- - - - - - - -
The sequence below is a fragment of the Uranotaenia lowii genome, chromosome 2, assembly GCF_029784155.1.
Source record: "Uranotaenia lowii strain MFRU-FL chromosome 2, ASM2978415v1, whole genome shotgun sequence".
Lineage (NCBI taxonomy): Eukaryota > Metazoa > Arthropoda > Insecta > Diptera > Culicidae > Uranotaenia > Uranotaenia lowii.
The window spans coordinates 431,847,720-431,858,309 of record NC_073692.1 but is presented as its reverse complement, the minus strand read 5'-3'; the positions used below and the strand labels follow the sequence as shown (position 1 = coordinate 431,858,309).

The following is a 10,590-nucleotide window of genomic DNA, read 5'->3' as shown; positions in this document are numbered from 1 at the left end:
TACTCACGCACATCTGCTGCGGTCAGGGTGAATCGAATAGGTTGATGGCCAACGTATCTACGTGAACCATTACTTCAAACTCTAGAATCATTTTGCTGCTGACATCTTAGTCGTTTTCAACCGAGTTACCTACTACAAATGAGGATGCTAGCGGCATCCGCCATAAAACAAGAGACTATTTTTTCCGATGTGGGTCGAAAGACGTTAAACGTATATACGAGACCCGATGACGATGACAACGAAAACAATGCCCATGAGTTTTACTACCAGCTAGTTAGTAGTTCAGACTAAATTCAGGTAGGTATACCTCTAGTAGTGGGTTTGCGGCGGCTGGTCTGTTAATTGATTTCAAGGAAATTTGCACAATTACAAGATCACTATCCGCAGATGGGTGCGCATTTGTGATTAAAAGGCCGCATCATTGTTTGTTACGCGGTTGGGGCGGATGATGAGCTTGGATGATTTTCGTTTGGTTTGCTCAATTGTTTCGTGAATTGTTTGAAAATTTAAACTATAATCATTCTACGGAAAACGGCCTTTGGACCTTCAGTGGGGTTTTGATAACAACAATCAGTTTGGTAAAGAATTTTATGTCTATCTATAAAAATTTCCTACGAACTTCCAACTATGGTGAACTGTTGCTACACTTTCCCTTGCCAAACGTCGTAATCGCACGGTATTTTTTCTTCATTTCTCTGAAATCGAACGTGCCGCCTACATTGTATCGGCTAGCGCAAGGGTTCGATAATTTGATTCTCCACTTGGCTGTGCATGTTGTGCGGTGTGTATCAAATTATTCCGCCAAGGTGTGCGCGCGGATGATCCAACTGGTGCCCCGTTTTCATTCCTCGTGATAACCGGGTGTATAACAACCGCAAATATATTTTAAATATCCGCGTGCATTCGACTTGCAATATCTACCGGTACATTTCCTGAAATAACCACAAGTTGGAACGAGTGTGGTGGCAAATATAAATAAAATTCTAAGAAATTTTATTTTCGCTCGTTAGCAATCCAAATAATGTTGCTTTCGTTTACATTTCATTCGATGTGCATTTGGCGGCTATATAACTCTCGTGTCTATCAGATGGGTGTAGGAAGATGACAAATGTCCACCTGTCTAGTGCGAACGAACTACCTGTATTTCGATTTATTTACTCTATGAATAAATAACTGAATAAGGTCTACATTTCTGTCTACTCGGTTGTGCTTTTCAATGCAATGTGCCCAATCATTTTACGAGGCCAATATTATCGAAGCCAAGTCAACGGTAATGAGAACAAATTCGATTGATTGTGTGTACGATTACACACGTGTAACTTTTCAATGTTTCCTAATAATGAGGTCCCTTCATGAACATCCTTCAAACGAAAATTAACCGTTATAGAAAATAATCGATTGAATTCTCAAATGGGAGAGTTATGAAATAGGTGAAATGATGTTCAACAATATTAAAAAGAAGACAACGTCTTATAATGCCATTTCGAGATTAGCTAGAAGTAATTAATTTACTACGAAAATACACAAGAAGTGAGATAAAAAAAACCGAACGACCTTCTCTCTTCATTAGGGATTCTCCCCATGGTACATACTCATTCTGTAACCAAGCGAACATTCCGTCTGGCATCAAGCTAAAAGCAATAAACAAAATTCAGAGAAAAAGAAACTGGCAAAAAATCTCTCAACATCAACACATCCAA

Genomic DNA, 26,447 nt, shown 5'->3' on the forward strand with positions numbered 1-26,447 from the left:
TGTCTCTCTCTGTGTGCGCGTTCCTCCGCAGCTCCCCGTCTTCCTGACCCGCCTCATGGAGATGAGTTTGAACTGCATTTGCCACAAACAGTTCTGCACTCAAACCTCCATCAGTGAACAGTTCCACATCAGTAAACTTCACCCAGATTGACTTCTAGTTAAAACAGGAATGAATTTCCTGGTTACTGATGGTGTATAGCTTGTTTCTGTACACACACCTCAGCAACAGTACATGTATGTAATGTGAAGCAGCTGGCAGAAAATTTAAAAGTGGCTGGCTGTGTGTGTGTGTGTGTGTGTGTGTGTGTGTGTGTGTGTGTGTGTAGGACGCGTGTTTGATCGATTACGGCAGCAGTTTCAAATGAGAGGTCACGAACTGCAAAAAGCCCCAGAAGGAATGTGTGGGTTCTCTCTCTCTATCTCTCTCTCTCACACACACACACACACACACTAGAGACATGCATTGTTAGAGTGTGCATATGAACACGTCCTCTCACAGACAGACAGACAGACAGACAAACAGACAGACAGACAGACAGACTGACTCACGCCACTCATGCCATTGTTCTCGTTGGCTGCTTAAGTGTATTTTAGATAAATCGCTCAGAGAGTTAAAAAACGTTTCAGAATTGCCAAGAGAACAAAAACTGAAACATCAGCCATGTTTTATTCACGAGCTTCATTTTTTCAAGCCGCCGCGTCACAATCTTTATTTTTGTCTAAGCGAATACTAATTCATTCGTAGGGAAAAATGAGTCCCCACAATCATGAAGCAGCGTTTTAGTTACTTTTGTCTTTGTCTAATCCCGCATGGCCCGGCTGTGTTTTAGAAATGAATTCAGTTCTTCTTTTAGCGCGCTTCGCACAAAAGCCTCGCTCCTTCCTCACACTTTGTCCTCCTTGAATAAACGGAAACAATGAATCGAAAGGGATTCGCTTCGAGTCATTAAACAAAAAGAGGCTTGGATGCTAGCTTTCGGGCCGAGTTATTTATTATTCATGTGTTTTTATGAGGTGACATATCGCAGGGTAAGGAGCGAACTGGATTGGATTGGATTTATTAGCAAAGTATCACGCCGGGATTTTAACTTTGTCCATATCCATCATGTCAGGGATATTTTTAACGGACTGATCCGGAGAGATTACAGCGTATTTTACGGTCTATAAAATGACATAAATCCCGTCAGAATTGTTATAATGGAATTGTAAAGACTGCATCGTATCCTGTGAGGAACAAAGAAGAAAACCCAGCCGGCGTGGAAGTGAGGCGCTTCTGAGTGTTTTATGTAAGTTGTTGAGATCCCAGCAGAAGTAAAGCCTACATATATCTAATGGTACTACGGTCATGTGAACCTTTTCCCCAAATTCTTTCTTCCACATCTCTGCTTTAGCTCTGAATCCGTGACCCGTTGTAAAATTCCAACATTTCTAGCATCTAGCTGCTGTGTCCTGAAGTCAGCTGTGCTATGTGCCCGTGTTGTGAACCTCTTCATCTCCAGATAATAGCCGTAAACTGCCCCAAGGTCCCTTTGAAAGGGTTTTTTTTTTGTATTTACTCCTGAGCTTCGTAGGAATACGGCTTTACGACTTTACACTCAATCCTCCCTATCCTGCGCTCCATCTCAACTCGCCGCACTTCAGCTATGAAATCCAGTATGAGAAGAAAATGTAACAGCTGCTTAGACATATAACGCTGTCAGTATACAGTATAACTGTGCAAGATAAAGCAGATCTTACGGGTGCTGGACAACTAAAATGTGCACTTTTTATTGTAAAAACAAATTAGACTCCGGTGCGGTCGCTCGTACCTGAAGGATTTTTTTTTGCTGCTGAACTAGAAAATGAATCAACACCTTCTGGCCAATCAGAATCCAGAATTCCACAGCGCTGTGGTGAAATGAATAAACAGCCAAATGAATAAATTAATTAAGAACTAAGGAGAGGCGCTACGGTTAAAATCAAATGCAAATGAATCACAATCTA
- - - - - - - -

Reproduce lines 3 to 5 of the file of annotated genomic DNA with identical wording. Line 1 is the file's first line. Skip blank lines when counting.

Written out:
Lineage (NCBI taxonomy): Eukaryota > Metazoa > Arthropoda > Insecta > Diptera > Culicidae > Uranotaenia > Uranotaenia lowii.
The window spans coordinates 431,847,720-431,858,309 of record NC_073692.1 but is presented as its reverse complement, the minus strand read 5'-3'; the positions used below and the strand labels follow the sequence as shown (position 1 = coordinate 431,858,309).

The following is a 10,590-nucleotide window of genomic DNA, read 5'->3' as shown; positions in this document are numbered from 1 at the left end: